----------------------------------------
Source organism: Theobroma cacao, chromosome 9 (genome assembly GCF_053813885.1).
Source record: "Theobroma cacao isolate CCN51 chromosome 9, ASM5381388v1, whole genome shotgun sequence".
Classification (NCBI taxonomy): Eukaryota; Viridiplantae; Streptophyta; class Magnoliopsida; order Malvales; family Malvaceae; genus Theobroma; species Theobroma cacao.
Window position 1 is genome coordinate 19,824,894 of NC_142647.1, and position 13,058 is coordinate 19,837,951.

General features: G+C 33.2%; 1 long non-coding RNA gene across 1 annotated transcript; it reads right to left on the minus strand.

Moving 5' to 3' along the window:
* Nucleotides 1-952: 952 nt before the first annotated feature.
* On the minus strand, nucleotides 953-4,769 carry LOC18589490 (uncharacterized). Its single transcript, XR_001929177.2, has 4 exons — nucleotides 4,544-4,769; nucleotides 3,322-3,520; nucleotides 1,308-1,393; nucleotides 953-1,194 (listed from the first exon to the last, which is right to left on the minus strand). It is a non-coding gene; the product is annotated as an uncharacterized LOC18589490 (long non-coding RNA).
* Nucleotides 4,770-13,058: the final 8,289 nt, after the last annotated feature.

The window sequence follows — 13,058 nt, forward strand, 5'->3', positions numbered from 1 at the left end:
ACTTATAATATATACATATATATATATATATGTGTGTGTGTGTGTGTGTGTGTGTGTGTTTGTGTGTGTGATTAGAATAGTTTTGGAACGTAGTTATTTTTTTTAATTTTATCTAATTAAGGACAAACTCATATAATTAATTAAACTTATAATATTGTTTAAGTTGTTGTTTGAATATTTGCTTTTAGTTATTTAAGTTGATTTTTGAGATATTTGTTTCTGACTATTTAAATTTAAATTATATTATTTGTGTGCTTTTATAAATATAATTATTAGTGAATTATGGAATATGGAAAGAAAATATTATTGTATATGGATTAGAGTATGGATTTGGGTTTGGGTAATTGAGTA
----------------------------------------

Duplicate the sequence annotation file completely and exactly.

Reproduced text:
Source organism: Theobroma cacao, chromosome 9 (genome assembly GCF_053813885.1).
Source record: "Theobroma cacao isolate CCN51 chromosome 9, ASM5381388v1, whole genome shotgun sequence".
Classification (NCBI taxonomy): Eukaryota; Viridiplantae; Streptophyta; class Magnoliopsida; order Malvales; family Malvaceae; genus Theobroma; species Theobroma cacao.
Window position 1 is genome coordinate 19,824,894 of NC_142647.1, and position 13,058 is coordinate 19,837,951.

General features: G+C 33.2%; 1 long non-coding RNA gene across 1 annotated transcript; it reads right to left on the minus strand.

Moving 5' to 3' along the window:
* Nucleotides 1-952: 952 nt before the first annotated feature.
* On the minus strand, nucleotides 953-4,769 carry LOC18589490 (uncharacterized). Its single transcript, XR_001929177.2, has 4 exons — nucleotides 4,544-4,769; nucleotides 3,322-3,520; nucleotides 1,308-1,393; nucleotides 953-1,194 (listed from the first exon to the last, which is right to left on the minus strand). It is a non-coding gene; the product is annotated as an uncharacterized LOC18589490 (long non-coding RNA).
* Nucleotides 4,770-13,058: the final 8,289 nt, after the last annotated feature.

The window sequence follows — 13,058 nt, forward strand, 5'->3', positions numbered from 1 at the left end:
ACTTATAATATATACATATATATATATATATGTGTGTGTGTGTGTGTGTGTGTGTGTGTTTGTGTGTGTGATTAGAATAGTTTTGGAACGTAGTTATTTTTTTTAATTTTATCTAATTAAGGACAAACTCATATAATTAATTAAACTTATAATATTGTTTAAGTTGTTGTTTGAATATTTGCTTTTAGTTATTTAAGTTGATTTTTGAGATATTTGTTTCTGACTATTTAAATTTAAATTATATTATTTGTGTGCTTTTATAAATATAATTATTAGTGAATTATGGAATATGGAAAGAAAATATTATTGTATATGGATTAGAGTATGGATTTGGGTTTGGGTAATTGAGTA